Exoplanet K2–18b Could Have the Right Conditions for Life
Just over 120 light years from Earth, exoplanet K2–18b could have conditions favorable to the development of life, a new study reveals. It all comes down to the science.
By James Maynard
A small change in the amount of hydrogen in the atmosphere of K2–18b could make a huge difference, as seen here, where changing the concentration of hydrogen by just 0.4% percent altered this exoplanet from an ice-encrusted water world to having a significant atmosphere. Simulation by The Cosmic Companion/Created in Universe Sandbox
The exoplanet K2–18b, sitting 124 light years from Earth, may have conditions favorable to the development of life, a new study suggests. The world is larger than the Earth, is known to have a substantial atmosphere, and new research suggests that conditions on this world may also be favorable to producing large pools of liquid water.
Roughly twice as large as Earth, with 8.6 times the mass of our home world, this exoplanet orbits within the habitable zone around its star, K2–18. This region of a solar system, sometimes called the Goldilocks zone, is the distance from a star which is neither too hot, nor too cold, for liquid water to exist on the surface of a planet.
Read more: http://bit.ly/Exoplanet-K2-18b-Life
Largest Explosion Seen Since Big Bang Rocked Distant Cluster of Galaxies
Astronomers find evidence of the most powerful explosion ever seen in the history of the Universe. What do we know about this mammoth eruption?
By James Maynard
This extremely powerful eruption occurred in the Ophiuchus galaxy cluster, located about 390 million light-years from Earth. Galaxy clusters are the largest structures in the Universe held together by gravity, containing thousands of individual galaxies, dark matter, and hot gas. (left). Analysis of this data was provided by astronomers using several radio telescopes, including the Murchison Widefield Array (MWA) in Western Australia (right). Image credit: (Left) X-ray: NASA/CXC/Naval Research Lab/Giacintucci, S.; XMM:ESA/XMM; Radio: NCRA/TIFR/GMRTN; Infrared: 2MASS/UMass/IPAC-Caltech/NASA/NSF — (right) Pete Wheeler, ICRAR.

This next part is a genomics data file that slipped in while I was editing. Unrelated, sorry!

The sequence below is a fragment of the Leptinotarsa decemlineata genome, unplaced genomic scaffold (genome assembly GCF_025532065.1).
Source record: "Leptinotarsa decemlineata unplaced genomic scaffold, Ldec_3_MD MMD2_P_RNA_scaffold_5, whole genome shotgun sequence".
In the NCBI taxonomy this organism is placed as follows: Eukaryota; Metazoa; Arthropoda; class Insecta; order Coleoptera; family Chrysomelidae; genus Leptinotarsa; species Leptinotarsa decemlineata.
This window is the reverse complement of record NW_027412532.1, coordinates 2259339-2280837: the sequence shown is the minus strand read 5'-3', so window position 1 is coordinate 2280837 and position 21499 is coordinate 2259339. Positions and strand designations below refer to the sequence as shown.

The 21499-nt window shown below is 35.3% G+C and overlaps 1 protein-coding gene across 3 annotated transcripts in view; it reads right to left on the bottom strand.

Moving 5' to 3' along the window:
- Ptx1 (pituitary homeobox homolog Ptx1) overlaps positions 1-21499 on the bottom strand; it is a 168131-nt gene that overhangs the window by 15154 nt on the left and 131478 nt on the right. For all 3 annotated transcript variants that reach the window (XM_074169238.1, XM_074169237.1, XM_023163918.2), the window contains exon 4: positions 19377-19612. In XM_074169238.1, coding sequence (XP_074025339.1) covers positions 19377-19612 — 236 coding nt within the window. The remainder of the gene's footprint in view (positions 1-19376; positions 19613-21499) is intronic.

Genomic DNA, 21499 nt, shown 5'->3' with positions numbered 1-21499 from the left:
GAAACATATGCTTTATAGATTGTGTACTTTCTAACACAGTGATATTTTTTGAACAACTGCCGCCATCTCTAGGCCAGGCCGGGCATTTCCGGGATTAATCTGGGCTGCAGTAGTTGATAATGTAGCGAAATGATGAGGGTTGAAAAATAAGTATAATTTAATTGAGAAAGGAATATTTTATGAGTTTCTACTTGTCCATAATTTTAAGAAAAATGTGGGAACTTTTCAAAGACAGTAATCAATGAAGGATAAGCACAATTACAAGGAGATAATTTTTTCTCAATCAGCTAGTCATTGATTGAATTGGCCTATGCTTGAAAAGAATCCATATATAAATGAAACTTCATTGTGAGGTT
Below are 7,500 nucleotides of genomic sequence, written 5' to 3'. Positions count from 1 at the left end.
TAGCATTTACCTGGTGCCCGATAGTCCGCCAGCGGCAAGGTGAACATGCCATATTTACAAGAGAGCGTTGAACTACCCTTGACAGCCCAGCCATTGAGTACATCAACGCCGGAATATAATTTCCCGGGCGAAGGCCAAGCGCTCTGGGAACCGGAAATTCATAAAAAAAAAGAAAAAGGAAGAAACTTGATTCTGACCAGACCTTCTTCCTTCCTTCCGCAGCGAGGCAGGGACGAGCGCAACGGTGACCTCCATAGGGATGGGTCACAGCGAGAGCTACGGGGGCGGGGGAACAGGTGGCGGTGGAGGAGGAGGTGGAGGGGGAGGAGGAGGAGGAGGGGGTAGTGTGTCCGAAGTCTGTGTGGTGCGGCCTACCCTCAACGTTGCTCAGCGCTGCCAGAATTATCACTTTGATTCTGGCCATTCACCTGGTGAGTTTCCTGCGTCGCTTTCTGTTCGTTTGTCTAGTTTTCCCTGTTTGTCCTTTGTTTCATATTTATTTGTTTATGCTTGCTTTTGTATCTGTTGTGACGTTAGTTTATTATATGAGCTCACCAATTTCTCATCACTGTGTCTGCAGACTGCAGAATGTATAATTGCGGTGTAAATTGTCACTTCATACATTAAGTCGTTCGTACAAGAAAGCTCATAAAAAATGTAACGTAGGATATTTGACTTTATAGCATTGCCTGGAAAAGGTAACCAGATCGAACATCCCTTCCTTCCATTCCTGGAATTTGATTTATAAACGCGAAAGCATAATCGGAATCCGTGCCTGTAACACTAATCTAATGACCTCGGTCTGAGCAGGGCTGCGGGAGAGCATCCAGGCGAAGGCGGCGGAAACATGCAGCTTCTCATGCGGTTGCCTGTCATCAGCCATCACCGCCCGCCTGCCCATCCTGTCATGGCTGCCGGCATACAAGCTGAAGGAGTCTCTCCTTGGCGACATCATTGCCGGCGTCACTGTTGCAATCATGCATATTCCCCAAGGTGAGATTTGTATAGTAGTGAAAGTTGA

The largest explosion ever seen in the history of the Universe ripped through a plasma cloud hundreds of millions of years ago, creating the most powerful explosion seen by astronomers since the Big Bang, a new study reveals.
The eruption, centered on a supermassive black hole (SMBH) in the Ophiuchus galaxy cluster (roughly 390 million light-years from Earth) produced energetic jets, ripping a mammoth hole, 15 times larger than the Milky Way Galaxy, in the cloud of plasma surrounding the galactic cluster.
Read more: http://bit.ly/Largest-Explosion-Since-Big-Bang
Astronomy News with The Cosmic Companion
Here’s our video episode for the week ending March 3, 2020
Our podcast version of this episode can be found here on Substack, or on any major podcast provider.
Max on Mars
Now that max is on Mars, will he go outside? Find out in his next adventure, One Small Step for a Cat!
Read more adventures of this interplanetary kitty at www.MaxOnMarsComic.com and follow him on Instagram @MaxOnMarsComic!
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Coming soon: The First Woman on the Moon: The Past and Future History of Women in Space by James Maynard